This is the true story of Chiune Sugihara, a Japanese diplomat in Lithuania who risked his life and career to save thousands of Jews from certain death at the hands of the Nazis during the World War II.After the Germans invaded and conquered Poland, tens of thousands of Polish Jews fled to Lithuania to escape the horrors of the Holocaust. Now, the Germans were on the border of Lithuania and Sugihara had no doubt that soon the Germans would attack this small Baltic country. Jews rushed from consulate to consulate-no one, including America, would issue them visas.Working day and night, Sugihara issued, against his government's orders, thousands of visas and convinced the Soviets to permit these Jews to travel across Russia to Japan.A titanic struggle ensued between the pro-American and pro-German factions of the Japanese Foreign Ministry and military. The story examines the conflicted thinking of the Japanese officials, torn between pleasing their German ally by not admitting Jews into Japan and their gratefulness to the Jews for saving Japan in the Russo-Japanese war. The book delves into this little-known but exciting history that resulted in protection of the Jews by the Japanese against the Germans.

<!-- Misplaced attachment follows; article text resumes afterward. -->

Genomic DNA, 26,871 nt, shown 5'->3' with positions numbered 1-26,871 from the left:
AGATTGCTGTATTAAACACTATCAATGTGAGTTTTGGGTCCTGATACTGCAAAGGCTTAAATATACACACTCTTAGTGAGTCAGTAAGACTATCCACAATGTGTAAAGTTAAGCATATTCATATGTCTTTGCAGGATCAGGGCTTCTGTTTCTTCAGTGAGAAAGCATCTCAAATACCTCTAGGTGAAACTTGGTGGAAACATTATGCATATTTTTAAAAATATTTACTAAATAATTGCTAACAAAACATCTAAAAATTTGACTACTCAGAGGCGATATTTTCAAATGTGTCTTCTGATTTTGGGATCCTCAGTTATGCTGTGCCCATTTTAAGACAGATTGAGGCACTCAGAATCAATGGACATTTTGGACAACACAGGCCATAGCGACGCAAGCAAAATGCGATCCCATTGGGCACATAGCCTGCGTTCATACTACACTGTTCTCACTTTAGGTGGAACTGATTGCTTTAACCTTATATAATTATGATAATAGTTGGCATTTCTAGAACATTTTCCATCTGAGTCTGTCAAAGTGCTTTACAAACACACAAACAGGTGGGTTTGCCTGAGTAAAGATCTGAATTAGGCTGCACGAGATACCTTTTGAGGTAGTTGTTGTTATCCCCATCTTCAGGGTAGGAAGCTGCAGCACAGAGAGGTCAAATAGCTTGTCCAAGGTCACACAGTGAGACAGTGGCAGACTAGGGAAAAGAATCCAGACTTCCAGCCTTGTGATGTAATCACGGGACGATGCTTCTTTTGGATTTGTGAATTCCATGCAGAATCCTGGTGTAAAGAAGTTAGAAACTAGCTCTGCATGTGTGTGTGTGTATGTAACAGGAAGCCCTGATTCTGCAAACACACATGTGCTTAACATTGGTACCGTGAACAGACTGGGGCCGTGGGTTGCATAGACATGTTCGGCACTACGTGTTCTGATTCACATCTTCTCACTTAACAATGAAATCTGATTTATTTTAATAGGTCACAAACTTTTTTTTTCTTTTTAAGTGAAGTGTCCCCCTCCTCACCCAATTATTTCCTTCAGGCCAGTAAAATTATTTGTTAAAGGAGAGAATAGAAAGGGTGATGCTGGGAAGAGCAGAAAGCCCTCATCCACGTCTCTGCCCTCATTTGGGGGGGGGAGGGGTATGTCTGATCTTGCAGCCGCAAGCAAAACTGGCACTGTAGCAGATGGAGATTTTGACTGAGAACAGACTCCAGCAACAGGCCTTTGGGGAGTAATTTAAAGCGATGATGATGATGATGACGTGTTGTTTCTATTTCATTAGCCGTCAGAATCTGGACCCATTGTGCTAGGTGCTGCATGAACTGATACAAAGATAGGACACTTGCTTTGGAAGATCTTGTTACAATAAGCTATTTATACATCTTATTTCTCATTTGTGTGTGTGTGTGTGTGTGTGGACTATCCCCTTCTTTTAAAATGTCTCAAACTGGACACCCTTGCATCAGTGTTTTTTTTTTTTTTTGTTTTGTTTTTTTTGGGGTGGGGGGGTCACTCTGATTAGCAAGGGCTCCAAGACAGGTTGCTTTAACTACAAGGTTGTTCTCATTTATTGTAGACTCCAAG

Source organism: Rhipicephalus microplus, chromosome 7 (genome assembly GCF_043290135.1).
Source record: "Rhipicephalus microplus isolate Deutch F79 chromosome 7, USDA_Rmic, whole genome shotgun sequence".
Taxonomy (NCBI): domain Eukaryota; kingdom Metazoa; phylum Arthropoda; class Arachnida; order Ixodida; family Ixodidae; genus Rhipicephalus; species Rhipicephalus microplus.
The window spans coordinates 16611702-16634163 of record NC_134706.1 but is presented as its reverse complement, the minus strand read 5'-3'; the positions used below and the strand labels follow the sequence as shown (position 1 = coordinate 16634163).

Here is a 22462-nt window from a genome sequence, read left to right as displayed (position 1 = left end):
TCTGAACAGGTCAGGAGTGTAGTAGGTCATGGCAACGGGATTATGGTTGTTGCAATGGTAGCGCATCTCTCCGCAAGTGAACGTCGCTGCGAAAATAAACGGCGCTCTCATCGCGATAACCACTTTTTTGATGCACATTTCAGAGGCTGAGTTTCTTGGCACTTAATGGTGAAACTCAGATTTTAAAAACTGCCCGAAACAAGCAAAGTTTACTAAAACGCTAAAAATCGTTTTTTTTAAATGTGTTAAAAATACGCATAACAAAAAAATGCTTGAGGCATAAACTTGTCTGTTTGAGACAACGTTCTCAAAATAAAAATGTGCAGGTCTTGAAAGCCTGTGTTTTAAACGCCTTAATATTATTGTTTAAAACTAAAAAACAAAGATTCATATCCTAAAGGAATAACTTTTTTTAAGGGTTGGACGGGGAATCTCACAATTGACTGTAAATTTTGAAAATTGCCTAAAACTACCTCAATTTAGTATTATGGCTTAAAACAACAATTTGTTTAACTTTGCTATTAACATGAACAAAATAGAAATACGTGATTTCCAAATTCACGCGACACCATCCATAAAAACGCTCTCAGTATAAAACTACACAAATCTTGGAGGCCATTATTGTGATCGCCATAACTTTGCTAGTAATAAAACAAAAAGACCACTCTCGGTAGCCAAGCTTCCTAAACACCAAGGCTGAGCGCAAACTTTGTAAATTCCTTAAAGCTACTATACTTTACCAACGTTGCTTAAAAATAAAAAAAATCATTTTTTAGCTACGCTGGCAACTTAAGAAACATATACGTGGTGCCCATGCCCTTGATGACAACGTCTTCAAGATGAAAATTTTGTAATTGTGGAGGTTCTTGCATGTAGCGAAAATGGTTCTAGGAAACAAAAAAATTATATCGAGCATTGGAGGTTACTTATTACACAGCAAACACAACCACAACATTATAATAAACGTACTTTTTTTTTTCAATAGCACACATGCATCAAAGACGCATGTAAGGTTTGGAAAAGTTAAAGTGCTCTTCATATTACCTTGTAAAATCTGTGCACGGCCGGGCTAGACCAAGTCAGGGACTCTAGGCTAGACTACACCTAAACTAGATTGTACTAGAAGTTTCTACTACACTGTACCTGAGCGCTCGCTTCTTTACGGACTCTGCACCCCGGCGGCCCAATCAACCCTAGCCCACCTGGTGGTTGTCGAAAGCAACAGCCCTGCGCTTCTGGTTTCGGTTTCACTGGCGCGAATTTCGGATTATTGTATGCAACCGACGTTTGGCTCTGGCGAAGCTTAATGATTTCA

About the Author
Mr. Steinhouse was Vice Chairman of the Antitrust Law Section of the American Bar Association, on the editorial boards of the Bureau of National Affairs’ (BNA) RICO REPORTER (which reports on and analyzes recent RICO court decisions) and the BNA’s ANTITRUST REPORTS (which does the same for antitrust criminal and civil court decisions). He also wrote and edited books on grand jury practice, criminal trial practice, criminal jury instructions and model criminal jury instructions, among other topics.
At the time of the crisis for Soviet Jewry, he was active on an international level for the National Conference on Soviet Jewry, making several trips to Jerusalem and Helsinki on fact-finding missions and to the Soviet Union to aid Refusniks (those Jews the Soviets refused to let emigrate). A board member of the Cleveland Anti-Defamation League until 1999 and formerly on ADL’s National Legal Affairs and National Fact Finding Committees, he remains active in ADL matters, including monitoring activities of hate groups.
Mr. Steinhouse, who had family in German-occupied territory during World War II, and had been personally affected by the Holocaust, became interested in research on the rescuers of Jews, sparked first by a visit to Budapest where he spoke with survivors of the Holocaust who related stories of how they were saved by the brave and fantastic actions of Raoul Wallenberg in an adventure rivaling those in the imagination of any fiction writer. This resulted in five published five books on heroes of the Holocaust in his Holocaust series: Wallenberg is Here!, Righteous and Courageous, Improbable Heroes, Barred, Wily Fox and We Shall Be Called Israel. The books received rave reviews from Holocaust scholars and authors.